Critics look to pressure GOP over Indiana redistricting

A coalition of activist groups announced a new push Monday against what it called partisan gerrymandering by Indiana’s Republican-dominated Legislature.

Coalition leaders said they would form a citizens commission that will hold virtual town hall meetings in January and February and propose new voting districts to the General Assembly before lawmakers approve new congressional and legislative district maps next year using 2020 census information.

Those advocating for a revamp of Indiana’s redistricting procedures have failed over several years to find support among Republicans whose full-supermajority command of the Indiana Legislature came about after they gained total control over redrawing those maps 10 years ago.

The coalition of some 25 groups, including Common Cause Indiana, the NAACP and the League of Women Voters, said they hoped public pressure would force Republicans not to draw new voting districts behind closed doors.

“The General Assembly won’t do it— we understand the motivations why they won’t do it,” said Julia Vaughn, Common Cause Indiana’s policy director. “So we’re creating this parallel, this shadow, process that will demonstrate to Hoosiers and the Legislature alike that there is a way to do this in the public interest, out in the open so that everybody can see.”

Indiana has not followed other states creating independent commissions or other steps aimed at combating partisan gerrymandering, which occurs when politicians draw voting districts to give themselves or their political parties an advantage in future elections.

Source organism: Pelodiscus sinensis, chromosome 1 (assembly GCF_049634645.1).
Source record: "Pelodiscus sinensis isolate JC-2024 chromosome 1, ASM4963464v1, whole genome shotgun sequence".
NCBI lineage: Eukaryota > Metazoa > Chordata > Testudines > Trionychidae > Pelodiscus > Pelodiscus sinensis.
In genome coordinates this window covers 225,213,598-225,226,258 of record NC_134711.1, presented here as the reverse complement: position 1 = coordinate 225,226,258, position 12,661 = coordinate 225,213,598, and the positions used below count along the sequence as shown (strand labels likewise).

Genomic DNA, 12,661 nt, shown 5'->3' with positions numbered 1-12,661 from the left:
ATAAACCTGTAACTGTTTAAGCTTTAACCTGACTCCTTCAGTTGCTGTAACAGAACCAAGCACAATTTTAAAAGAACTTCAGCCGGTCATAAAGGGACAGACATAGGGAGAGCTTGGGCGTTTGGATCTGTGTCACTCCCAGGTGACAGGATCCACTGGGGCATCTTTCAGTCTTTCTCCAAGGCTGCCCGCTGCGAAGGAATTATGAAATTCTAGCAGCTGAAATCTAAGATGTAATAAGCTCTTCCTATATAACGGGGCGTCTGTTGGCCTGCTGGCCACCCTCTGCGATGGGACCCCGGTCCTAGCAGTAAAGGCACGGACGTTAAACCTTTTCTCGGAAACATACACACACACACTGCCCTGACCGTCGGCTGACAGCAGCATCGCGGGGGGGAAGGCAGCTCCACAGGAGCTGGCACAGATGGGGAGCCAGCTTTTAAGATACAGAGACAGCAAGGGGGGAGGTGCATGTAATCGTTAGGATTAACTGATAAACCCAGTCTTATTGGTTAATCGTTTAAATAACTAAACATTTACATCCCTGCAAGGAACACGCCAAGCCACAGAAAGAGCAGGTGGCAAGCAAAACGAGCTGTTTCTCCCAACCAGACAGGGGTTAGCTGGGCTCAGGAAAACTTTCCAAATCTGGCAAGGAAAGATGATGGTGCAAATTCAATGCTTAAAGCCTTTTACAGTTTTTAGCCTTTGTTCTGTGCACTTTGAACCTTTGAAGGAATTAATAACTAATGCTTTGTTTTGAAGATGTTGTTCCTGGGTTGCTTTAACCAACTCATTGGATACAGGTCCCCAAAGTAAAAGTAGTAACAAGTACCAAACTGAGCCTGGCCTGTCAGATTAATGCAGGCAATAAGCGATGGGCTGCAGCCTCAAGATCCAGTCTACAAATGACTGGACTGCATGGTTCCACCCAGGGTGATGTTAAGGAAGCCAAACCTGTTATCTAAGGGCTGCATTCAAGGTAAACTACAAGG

Critics maintain that has helped Indiana Republicans gain outsized power in the Legislature— where they now hold a 39-11 Senate majority and a 71-29 House command. Republicans have also locked in a 7-2 majority of Indiana’s congressional seats since the 2012 election with the GOP-drawn maps.

Republican House Speaker Todd Huston and Senate President Pro Tem Rodric Bray have both said the Legislature will hold public hearings around the state ahead of redistricting decisions but have shown no signs of backing changes in the map-drawing process. Huston said lawmakers will have “a very open process to the public”

“The only thing I will note about gerrymandering is that it is in the eyes of the beholder,” Huston said. “I’m hopeful when we’re done people can say those maps make sense.”

A member of the All IN for Democracy coalition said gerrymandering has allowed the Legislature to take steps such as approving an electric utility-backed bill to eliminate much of the financial incentive available to Indiana residents and businesses who install solar panels.

“When one party can do anything it wants without input from the other, the special interests can zero in on that party in charge and get almost anything they want on a routine basis,” said Bryce Gustafson, program organizer for the Citizens Action Coalition of Indiana.